Two British-Iranian citizens held for years in detention inside Iran left the country on Wednesday amid fast-moving developments that suggest an imminent restoration of the 2015 nuclear deal and possible geopolitical realignments in the wake of Russia’s invasion of Ukraine.
Nazanin Zaghari-Ratcliffe and Anoosheh Ashouri flew out of Tehran’s Imam Khomeini International Airport – they are heading to the UK via Oman – a day after their passports were returned to them by the Iranian regime.
Ms Zaghari-Ratcliffe, a 43-year-old charity worker, had spent four years in prison and a year under house arrest after being arrested six years ago on what appeared to be trumped up espionage charges. Mr Ashoori, a 67-year-old retired businessman, had also been in prison for nearly five years on specious charges of having been a spy for “Mossad.”
Iran had demanded the UK return about £400 million in debt owed to Iran in a 40-year case over the non-delivery of tanks, and London on Wednesday said the money had been repaid but ringfenced for the purchase of humanitarian goods.
Iran’s semi-official news agency Fars reported that the UK had released the frozen assets and handed over an unnamed jailed Iranian.
The release of the de facto hostages comes amid strong signals that year-long talks in Vienna over the revival of the Joint Comprehensive Plan of Action were on the verge of success.
The JCPOA eased sanctions and financial restrictions on Iran in 2015 in exchange for the curtailing of its nuclear programme. But former US president Donald Trump withdrew from the deal and reimposed sanctions in 2018, prompting Iran to dramatically escalate its production of nuclear material
“I think we’re on the verge of a deal with Iran,” Rafael Grossi, director general of the International Atomic Energy Agency, told France 24 on Tuesday.
Raised hopes of a deal come just days before 20 March Persian New Year holidays that will shutter Iran’s government and commerce for several weeks, giving Tehran more time to amass fissile material.
Iran already has enough nuclear material to build several atomic bombs if it were to weaponise its supply of enriched uranium and break out of its treaty obligations.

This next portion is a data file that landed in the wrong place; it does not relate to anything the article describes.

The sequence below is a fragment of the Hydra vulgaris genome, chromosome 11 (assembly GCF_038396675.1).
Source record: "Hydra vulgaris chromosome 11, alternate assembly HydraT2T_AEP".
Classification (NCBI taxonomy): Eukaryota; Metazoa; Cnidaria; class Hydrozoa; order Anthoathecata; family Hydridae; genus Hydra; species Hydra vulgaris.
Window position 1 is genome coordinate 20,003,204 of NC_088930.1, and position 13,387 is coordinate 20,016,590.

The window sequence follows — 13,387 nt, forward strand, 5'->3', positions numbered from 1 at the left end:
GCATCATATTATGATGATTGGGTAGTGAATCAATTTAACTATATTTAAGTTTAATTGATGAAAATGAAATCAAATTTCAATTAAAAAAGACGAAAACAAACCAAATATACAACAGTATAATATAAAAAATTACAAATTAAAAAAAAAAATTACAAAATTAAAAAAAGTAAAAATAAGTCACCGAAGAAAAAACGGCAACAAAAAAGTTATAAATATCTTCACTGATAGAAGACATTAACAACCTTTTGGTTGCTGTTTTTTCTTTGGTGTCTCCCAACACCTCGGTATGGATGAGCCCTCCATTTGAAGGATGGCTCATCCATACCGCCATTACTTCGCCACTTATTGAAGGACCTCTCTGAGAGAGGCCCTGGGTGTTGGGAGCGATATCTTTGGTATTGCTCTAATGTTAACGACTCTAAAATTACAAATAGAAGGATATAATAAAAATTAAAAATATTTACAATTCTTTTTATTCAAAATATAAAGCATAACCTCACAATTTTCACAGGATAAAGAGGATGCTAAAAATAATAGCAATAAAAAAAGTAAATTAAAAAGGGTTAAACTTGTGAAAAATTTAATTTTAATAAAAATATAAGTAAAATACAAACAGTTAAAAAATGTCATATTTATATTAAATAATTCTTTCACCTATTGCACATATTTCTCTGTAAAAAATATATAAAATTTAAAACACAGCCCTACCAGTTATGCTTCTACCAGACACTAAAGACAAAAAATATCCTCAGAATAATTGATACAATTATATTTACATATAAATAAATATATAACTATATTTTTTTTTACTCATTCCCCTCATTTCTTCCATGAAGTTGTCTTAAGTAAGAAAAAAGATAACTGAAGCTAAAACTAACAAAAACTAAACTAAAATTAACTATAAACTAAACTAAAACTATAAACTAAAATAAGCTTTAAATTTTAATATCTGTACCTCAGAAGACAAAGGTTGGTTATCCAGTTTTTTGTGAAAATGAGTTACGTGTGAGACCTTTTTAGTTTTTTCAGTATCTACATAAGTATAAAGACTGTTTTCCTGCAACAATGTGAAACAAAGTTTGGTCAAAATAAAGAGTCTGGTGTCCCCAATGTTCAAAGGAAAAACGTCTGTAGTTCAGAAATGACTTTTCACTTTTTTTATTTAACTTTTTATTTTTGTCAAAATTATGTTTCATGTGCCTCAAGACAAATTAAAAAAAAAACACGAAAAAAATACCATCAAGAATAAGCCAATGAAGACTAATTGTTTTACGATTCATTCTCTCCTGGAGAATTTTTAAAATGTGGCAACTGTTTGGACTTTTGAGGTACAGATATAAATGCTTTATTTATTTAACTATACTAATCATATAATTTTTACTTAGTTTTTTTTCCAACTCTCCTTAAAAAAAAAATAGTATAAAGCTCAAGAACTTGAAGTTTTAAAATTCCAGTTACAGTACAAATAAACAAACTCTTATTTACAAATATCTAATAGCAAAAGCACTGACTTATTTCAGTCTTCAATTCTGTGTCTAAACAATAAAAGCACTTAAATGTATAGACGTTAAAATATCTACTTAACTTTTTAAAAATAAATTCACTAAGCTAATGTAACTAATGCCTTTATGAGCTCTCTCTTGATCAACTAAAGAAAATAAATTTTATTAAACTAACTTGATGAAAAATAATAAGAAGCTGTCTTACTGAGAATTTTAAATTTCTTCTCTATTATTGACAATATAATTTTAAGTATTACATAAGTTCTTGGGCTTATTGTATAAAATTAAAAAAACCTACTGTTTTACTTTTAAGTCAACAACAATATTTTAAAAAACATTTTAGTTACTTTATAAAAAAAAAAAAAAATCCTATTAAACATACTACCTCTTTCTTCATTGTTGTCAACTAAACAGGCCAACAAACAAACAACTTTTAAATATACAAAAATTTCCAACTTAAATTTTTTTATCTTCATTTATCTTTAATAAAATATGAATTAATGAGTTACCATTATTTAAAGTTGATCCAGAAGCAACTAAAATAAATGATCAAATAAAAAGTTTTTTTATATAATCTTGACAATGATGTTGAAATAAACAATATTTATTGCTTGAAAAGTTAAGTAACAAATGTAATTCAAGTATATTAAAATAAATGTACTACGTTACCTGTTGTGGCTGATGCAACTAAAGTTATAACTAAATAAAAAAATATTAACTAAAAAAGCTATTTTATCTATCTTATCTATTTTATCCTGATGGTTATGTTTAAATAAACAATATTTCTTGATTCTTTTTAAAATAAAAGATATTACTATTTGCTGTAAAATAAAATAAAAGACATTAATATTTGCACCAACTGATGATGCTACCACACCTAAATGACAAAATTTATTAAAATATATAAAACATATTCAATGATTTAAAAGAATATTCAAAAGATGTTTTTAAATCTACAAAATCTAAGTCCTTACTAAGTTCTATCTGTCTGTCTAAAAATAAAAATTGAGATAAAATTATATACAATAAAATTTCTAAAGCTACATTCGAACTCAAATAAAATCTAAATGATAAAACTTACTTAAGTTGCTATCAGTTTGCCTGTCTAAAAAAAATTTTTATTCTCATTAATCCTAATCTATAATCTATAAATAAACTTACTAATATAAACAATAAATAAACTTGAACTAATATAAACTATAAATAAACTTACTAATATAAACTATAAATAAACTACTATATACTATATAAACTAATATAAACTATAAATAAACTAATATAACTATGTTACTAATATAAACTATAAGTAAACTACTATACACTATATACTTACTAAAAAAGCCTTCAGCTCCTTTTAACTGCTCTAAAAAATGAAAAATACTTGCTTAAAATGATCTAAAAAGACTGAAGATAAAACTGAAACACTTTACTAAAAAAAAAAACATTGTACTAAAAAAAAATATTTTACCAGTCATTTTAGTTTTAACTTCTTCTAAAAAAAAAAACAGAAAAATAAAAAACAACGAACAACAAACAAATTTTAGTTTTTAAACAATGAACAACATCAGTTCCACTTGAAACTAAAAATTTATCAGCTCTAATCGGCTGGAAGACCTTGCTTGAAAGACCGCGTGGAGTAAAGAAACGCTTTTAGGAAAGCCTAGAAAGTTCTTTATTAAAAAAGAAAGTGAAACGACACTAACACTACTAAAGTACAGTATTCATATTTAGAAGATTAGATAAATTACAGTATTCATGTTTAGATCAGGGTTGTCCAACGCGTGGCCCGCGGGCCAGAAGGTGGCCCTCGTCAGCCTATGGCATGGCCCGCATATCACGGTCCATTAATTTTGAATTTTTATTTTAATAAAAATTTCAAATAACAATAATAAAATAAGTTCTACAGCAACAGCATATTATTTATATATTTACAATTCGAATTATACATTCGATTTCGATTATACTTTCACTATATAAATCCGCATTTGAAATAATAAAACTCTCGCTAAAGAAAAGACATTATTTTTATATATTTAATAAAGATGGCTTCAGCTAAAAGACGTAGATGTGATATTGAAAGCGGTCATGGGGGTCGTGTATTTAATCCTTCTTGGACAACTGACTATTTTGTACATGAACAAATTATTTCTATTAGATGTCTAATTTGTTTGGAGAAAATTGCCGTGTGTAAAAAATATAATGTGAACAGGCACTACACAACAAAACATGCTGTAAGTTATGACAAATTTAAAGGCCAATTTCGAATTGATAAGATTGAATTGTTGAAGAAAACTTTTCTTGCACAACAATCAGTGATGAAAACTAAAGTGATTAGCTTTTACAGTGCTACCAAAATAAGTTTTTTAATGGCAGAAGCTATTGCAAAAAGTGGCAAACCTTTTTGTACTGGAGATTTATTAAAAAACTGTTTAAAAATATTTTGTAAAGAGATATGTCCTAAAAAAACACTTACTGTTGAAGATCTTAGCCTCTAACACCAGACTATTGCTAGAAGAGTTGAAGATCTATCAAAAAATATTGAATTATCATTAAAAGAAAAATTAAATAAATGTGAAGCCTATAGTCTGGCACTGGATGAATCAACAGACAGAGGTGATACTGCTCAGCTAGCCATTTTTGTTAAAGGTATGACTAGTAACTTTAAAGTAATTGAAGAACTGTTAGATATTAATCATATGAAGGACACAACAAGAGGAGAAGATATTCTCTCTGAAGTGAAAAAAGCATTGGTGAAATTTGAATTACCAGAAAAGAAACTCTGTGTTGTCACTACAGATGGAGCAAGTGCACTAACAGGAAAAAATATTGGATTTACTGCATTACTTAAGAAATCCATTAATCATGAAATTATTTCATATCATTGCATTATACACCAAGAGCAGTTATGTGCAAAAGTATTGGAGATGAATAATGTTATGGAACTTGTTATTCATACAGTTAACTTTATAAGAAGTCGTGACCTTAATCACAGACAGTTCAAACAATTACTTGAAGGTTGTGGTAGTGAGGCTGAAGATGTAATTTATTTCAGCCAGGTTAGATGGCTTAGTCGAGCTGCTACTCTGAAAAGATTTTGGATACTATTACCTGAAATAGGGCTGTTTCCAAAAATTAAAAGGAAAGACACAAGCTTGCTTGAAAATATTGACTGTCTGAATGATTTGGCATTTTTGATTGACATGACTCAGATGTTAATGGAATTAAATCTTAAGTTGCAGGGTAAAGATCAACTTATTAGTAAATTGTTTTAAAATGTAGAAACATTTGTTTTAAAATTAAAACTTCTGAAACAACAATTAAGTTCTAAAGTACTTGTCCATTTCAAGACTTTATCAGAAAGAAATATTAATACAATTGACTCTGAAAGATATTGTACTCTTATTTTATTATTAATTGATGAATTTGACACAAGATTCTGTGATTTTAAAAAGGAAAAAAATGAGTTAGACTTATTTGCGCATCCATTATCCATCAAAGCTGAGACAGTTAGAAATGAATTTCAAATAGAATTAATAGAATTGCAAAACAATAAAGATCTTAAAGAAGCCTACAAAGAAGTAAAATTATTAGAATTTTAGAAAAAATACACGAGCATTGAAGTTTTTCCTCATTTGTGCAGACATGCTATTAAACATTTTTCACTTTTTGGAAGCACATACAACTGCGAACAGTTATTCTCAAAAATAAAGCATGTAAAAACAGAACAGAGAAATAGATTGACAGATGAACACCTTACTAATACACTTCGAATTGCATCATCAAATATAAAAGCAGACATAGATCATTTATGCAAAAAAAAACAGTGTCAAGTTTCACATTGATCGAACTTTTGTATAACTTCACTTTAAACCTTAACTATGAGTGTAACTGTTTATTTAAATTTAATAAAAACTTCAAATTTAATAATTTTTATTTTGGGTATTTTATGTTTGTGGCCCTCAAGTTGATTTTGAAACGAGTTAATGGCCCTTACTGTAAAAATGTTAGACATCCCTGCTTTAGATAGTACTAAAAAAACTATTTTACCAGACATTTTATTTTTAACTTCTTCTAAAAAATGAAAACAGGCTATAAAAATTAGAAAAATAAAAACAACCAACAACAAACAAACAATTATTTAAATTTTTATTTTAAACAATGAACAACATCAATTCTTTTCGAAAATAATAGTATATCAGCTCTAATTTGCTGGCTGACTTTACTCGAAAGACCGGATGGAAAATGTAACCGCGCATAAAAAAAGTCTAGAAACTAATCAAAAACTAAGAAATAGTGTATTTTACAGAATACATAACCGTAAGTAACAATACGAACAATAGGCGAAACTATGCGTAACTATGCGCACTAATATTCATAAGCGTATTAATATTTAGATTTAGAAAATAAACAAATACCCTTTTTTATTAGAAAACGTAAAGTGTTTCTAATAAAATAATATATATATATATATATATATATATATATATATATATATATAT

“What we’re seeing is a piecemeal effort to partially resolve some of the challenges between Iran and the international community,” said Sanam Vakil, a Middle East expert at Chatham House.
“The eagerness for a deal is to get Iran’s programme back to where it was. Without the deal Iran is perilously close to crossing over. And the consequence of that would spill over into the region,” she told The Independent.
Russia had reportedly held up a conclusion to the deal over concerns that sanctions imposed in the wake of its war against Ukraine would impede its ability to implement terms of the arrangement.
The invasion of Ukraine prompted a raft of global sanctions on oil and gas-exporting Russia. The resulting spike in energy prices worldwide has hastened moves to get Iranian oil and gas back into global markets.
“I think Iran is in desperate need to bring these negotiations to an end,” said Mansour Borj, of the group Article18, which advocates for religious freedom in Iran. “Despite putting up a brave face and pretending things are going their way, they’re desperate to get the cash.”
Iran reportedly signed a 20-year $500 million (£382 million) deal with an unnamed but likely China-based firm for the recovery of oil from its Pars Gas Field in the Persian Gulf, the CEO of the National Iranian Oil Company, Mohsen Khojastehmehr, told state television on Tuesday.
Still, industry experts say Iran’s energy supplies are already priced into the market by traders anticipating the restoration of the JCPOA.
“Rehabilitating Iran’s energy programme is a longer term project,” Ms Vakil added.
Even if concerns over Iran’s nuclear programme are eased and the JCPOA is revived, tensions between Tehran and the US will likely continue. US Iran envoy Robert Malley has called on Tehran to release numerous Iranian Americans held in prison as well as disclose the fate of Robert Levinson, a former FBI agent who disappeared in Iran and is presumed to have died.
Washington also remains irked over Iran’s continued missile technology advancements and its financing, recruitment and training of allied militias around the Middle East.
Despite the easing of strains between Tehran and western powers involved in the nuclear talks, hostility between Iran and Israel, which is opposed to the deal, continues at a fever pitch.
Israeli media reported that the country suffered a massive cyber attack on government and utility websites days after Iran claimed it had foiled an Israeli attack on a mountainside site where it enriches uranium.
Late last week Iran launched ballistic missiles at a site near a US base in northern Iraq that Tehran claimed was hosting an Israeli intelligence outpost, just days after Israel reportedly killed two officers of Iran’s Revolutionary Guard at a base in Syria.
Neither the release of two British citizens nor the imminent restoration of the nuclear deal will likely improve Iran’s domestic human rights track record, analysts say. Mr Borj noted that hundreds of prisoners of conscience remain in Iranian prisons, including members of religious minorities.
“The pressure from outside may be easing with this deal, but the state of paranoia and waves of crisis will continue,” he said. “We haven’t seen any change of behaviour.”